it may well be true that lively debates (with lots of disagreement)could be carried out in Pharisaic/rabbinic circles in a friendly manner. But what I think we are talking about here are disagreements between different jewish groups (sects), and those discussions could get pretty rough, even bloody at times. What comes to mind are things like the fireoozing attacks from the people who wrote the dead sea scrolls against the temple establishment and the "seekers of smooth things" (Pharisees?). That is hardly the kind of friendly that you are talking about. The examples could be multiplied. The debating climate between the early christians and other jewish establishment groups like the sadducées have much more in commun with the firehot debate the DSS folks had with other Jews than the friendlier debate Pharisées may have had with each other.

5/01/2008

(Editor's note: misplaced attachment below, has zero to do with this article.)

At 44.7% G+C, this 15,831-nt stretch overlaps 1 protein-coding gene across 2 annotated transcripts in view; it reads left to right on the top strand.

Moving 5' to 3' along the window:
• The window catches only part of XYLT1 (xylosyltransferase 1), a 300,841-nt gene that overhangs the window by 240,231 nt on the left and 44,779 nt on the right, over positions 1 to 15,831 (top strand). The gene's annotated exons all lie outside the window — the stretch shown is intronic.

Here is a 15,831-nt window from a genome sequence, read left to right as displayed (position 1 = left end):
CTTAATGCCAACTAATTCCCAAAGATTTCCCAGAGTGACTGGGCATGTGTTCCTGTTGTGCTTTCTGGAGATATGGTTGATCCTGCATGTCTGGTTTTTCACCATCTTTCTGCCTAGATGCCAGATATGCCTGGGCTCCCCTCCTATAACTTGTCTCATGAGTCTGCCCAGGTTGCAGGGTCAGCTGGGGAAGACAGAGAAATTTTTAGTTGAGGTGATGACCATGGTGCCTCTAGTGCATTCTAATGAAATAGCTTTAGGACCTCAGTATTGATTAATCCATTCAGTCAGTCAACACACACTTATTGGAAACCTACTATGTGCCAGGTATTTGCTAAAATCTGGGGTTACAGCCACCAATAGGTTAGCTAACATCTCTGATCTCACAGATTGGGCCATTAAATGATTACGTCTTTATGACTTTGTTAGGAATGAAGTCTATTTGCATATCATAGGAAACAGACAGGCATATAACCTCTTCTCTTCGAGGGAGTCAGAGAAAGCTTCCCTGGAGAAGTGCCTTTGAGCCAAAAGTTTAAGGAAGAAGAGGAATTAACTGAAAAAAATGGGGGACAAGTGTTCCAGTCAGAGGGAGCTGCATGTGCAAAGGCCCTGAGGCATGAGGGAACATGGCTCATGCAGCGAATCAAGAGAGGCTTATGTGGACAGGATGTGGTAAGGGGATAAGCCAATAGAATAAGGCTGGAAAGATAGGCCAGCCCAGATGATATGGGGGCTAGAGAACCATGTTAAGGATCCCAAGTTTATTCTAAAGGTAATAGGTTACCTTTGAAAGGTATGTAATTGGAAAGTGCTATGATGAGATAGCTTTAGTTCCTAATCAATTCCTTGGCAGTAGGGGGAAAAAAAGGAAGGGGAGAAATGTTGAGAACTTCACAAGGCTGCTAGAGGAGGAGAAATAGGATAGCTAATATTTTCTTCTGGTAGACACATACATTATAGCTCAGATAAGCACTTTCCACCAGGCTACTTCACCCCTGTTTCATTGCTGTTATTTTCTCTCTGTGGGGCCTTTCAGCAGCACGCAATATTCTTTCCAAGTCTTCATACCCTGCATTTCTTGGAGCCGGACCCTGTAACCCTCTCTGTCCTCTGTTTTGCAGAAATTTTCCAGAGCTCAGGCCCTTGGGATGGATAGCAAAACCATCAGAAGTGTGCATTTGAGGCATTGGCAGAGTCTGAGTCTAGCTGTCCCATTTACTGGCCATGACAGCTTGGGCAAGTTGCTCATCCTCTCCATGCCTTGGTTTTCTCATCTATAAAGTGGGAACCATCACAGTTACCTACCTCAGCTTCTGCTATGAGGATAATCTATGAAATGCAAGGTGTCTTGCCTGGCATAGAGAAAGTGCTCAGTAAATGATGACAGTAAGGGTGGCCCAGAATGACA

Blogger Leon said...

Antonio,

Before I answer your comment, I should make one other point about this discussion they had about Roman taxes. Not only did those who posed the question risk getting into trouble with Rome, but it could have presented a risk to Jesus as well and no Jew at that time would have risked getting another Jew into trouble with the Romans. It is presposterous to suggest that some Jews might have wanted to do that to Jesus and put themselves at risk as well. It defies the historical conetxt. That is all the more reason to think this was a very private conversation. And it must have been a long debate. We don't know the half of what was said.

Now as to your point, historical Jesus studies from the 19th century to the present has always operated the same way: Scholars begin with a theology of Jesus and then they just make up whatever they need to about Jewish culture to fit this theology. The real facts of Jewish culture, particularly Pharisaic/rabbinic culture, have always been considered irrelevant. One could give hundreds of examples of this. No one cares what Pharisees and rabbis had to say about shame. Scholars just make up their own ideas of honor/shame and pretend they have unveiled Jewish culture.